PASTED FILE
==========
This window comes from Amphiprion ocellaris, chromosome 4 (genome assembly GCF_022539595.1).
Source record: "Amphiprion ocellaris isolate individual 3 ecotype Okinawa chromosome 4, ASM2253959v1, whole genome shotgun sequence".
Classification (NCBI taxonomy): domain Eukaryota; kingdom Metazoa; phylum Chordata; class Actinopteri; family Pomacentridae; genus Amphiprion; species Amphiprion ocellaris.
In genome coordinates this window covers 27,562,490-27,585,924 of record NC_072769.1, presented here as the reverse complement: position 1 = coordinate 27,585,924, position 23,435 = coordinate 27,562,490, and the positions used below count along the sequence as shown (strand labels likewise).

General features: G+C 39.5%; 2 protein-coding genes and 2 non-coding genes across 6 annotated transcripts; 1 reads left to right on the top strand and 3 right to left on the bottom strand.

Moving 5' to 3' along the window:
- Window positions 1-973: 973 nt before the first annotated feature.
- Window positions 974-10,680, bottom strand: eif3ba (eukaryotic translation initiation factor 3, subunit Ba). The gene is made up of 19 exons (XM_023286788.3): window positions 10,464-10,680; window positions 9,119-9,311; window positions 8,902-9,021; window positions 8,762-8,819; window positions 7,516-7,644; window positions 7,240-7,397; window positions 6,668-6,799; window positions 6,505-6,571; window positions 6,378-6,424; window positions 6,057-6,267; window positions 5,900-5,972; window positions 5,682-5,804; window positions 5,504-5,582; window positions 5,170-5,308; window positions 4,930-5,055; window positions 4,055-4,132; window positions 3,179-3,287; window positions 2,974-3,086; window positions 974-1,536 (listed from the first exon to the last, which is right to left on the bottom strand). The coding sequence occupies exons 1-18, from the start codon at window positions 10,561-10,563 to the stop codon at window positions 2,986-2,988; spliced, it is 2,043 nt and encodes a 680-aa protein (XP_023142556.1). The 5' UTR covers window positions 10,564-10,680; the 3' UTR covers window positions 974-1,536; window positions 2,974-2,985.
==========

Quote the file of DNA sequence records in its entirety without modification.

This window comes from Amphiprion ocellaris, chromosome 4 (genome assembly GCF_022539595.1).
Source record: "Amphiprion ocellaris isolate individual 3 ecotype Okinawa chromosome 4, ASM2253959v1, whole genome shotgun sequence".
Classification (NCBI taxonomy): domain Eukaryota; kingdom Metazoa; phylum Chordata; class Actinopteri; family Pomacentridae; genus Amphiprion; species Amphiprion ocellaris.
In genome coordinates this window covers 27,562,490-27,585,924 of record NC_072769.1, presented here as the reverse complement: position 1 = coordinate 27,585,924, position 23,435 = coordinate 27,562,490, and the positions used below count along the sequence as shown (strand labels likewise).

General features: G+C 39.5%; 2 protein-coding genes and 2 non-coding genes across 6 annotated transcripts; 1 reads left to right on the top strand and 3 right to left on the bottom strand.

Moving 5' to 3' along the window:
- Window positions 1-973: 973 nt before the first annotated feature.
- Window positions 974-10,680, bottom strand: eif3ba (eukaryotic translation initiation factor 3, subunit Ba). The gene is made up of 19 exons (XM_023286788.3): window positions 10,464-10,680; window positions 9,119-9,311; window positions 8,902-9,021; window positions 8,762-8,819; window positions 7,516-7,644; window positions 7,240-7,397; window positions 6,668-6,799; window positions 6,505-6,571; window positions 6,378-6,424; window positions 6,057-6,267; window positions 5,900-5,972; window positions 5,682-5,804; window positions 5,504-5,582; window positions 5,170-5,308; window positions 4,930-5,055; window positions 4,055-4,132; window positions 3,179-3,287; window positions 2,974-3,086; window positions 974-1,536 (listed from the first exon to the last, which is right to left on the bottom strand). The coding sequence occupies exons 1-18, from the start codon at window positions 10,561-10,563 to the stop codon at window positions 2,986-2,988; spliced, it is 2,043 nt and encodes a 680-aa protein (XP_023142556.1). The 5' UTR covers window positions 10,564-10,680; the 3' UTR covers window positions 974-1,536; window positions 2,974-2,985.